When emotions threaten your race, use them to help you shine, says triathlon coach Steve Trew

Steve Trew Triathlon Blog: Shouting and swearing. Illustration: Peter Greenwood

Illustration: Peter Greenwood

Emotional involvement in our lovely sport of triathlon is entirely natural. Sometimes it’s swearing at someone in a race because they’ve taken ‘your’ transition space. Sometimes it’s over-reacting when you get accidentally kicked during the swim. Sometimes it’s losing your cool over nothing in particular.

But we should recognise whether the emotions are affecting us for good or for bad and what impact they’re having on the way we race.

Emotional intelligence

Although racing is emotional, becoming too emotional during a race (or just before it) can lead to a sub-optimal performance – the focus shifts away from the race and onto those mind-juddering emotions.

Allowing yourself to become over-emotional uses up a lot of energy and although initially you will almost certainly feel a burst of extra energy, it will deflate. The best athletes maintain absolute self-control, staying totally focused on the race and their own performance.

When the mind starts to wander, perhaps because of focusing on the initial cause of those emotions – maybe getting pushed under at the swim start, unable to get the wetsuit off cleanly, or being jostled as you come out of transition – then the focus on what is happening now can disappear.

Look at the ice-cool attitude of that great runner, Michael Johnson: nothing at all was able to phase him. When asked whether he was worried about Frankie Fredericks, he laughed and said, “How can I worry about Frankie? I can’t control what he’s doing, only what I’m doing.”

In a different sport in a different era, tennis superstar John McEnroe was often accused of losing his temper, his cool, unable to contain his emotions. But was this a ploy on McEnroe’s part? Did the anger he displayed play a part in upsetting his opponents and making them lose focus? A thought worth considering.

Perhaps the key to using emotions during a race is to control them, not allowing them to go from helpful to harmful.

Race to your strengths

There’s the old cliché of train to your weaknesses, race to your strengths and this is where the physical and emotional can work together to get the best out of your abilities. What is the best part of your race? Swim or bike or run? That discipline is where you can start those emotions working for you. Mostly it can be as easy as talking to yourself: “This is where I take control, this is where I move away.”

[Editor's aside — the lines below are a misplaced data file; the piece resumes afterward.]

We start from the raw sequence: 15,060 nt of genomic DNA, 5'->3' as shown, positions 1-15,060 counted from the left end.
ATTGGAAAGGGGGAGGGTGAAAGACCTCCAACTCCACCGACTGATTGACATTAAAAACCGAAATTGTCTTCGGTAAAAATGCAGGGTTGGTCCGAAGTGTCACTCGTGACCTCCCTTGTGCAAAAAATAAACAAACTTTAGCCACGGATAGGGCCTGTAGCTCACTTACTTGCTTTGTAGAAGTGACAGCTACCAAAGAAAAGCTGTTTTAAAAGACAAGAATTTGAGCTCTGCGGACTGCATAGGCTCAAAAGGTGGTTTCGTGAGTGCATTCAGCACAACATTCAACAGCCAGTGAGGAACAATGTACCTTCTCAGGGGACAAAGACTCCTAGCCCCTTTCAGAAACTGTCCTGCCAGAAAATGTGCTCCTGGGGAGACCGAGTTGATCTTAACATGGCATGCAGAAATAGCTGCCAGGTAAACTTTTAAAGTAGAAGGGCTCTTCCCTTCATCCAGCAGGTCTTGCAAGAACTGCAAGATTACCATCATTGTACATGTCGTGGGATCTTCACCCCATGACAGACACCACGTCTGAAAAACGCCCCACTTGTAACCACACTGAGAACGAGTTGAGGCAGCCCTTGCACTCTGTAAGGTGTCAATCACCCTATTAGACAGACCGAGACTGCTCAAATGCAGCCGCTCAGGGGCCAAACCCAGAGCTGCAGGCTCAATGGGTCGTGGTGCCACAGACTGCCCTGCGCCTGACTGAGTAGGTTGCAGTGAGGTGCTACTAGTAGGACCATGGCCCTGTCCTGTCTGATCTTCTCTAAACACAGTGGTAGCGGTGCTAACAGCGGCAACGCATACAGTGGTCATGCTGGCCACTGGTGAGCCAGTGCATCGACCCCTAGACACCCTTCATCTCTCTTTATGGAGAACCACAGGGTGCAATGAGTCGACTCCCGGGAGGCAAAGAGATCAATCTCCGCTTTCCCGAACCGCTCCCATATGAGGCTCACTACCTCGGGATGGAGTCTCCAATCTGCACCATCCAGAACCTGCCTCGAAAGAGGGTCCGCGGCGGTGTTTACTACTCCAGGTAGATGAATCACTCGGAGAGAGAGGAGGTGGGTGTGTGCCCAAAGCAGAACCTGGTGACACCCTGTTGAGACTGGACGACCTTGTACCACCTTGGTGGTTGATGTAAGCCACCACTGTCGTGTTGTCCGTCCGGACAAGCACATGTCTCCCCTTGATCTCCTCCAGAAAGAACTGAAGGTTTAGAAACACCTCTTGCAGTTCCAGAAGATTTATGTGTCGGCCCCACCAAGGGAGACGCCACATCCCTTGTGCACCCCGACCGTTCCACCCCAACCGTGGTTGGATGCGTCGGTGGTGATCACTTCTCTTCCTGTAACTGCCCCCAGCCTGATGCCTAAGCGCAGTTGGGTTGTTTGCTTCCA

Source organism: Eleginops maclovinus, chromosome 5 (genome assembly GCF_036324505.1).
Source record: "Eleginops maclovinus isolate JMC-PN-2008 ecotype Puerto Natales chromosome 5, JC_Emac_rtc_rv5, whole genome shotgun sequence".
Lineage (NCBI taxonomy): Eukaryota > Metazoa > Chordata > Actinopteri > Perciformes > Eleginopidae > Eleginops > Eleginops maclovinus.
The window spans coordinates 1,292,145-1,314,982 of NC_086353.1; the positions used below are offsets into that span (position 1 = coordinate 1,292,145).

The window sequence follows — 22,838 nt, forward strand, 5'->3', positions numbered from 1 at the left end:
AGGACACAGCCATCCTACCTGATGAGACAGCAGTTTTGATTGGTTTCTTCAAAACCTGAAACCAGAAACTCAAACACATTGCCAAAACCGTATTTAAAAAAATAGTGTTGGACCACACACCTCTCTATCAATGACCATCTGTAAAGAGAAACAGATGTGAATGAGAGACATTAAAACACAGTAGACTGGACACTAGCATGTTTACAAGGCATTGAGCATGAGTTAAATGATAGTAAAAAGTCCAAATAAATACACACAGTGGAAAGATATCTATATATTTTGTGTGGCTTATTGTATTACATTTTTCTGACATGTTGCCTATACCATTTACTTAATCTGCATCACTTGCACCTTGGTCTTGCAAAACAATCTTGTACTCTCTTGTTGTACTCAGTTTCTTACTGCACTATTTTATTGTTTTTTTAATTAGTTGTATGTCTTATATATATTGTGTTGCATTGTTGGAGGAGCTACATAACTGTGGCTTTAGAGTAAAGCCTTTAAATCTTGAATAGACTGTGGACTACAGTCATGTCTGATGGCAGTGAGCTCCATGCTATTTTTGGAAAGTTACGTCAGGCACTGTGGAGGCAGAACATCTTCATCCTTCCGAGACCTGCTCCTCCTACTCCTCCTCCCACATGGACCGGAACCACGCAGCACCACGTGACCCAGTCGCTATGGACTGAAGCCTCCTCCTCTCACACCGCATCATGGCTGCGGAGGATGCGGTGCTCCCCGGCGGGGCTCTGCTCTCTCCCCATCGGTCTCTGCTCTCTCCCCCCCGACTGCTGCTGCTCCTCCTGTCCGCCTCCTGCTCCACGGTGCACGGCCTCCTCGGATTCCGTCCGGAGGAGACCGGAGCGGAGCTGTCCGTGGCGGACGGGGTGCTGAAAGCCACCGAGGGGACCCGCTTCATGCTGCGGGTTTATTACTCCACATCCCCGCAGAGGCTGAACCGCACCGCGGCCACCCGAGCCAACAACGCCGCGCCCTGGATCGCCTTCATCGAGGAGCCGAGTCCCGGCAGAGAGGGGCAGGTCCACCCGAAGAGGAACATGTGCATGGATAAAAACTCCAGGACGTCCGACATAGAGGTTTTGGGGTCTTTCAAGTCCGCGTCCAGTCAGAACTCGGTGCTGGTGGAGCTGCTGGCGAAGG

We can break it down even further to one specific part of your race. When Alistair Brownlee shot off the front of the lead bike pack in Stockholm last year, leaving both Javier Gomez and his brother Jonny gasping, he was working to a mixture of strengths and weaknesses.

A strength because the lead group were consolidating their lead and no one was expecting a lone break. And a weakness because Alistair knew that injuries had left him just a tiny bit short in his brilliant running and he needed to compensate for that before the final discipline.

The physical was about to happen, but the emotions would have played a huge part in that effort. Once the break had been established, the emotional side would have kept the adrenaline flowing on the physical as the hurt entered new territory.

Emma Snowsill joins the Brownlees in her manner of running. There is simply no caution, no hesitation when setting out of transition. No thought of leaving the run to a sprint finish, because that is where these three great athletes might well be vulnerable. So the run simply becomes hurt, and then, hurt a little bit more. Establish the gap by sprinting out of transition at around 2:45 for the first kilometre, maintain that pace for the second kilometre, then look around. Oops! No one left!

Now that’s very simplistic, but it’s the essence of how to destroy a field of competitors. Be prepared to hurt yourself more than anyone else and to do that you need to involve your emotions. It’s the coming together of mind and muscle that makes that difference.

Never think it’s easy for the great athletes, Alistair, Emma and the rest. They work and hurt as much as anyone, probably more so.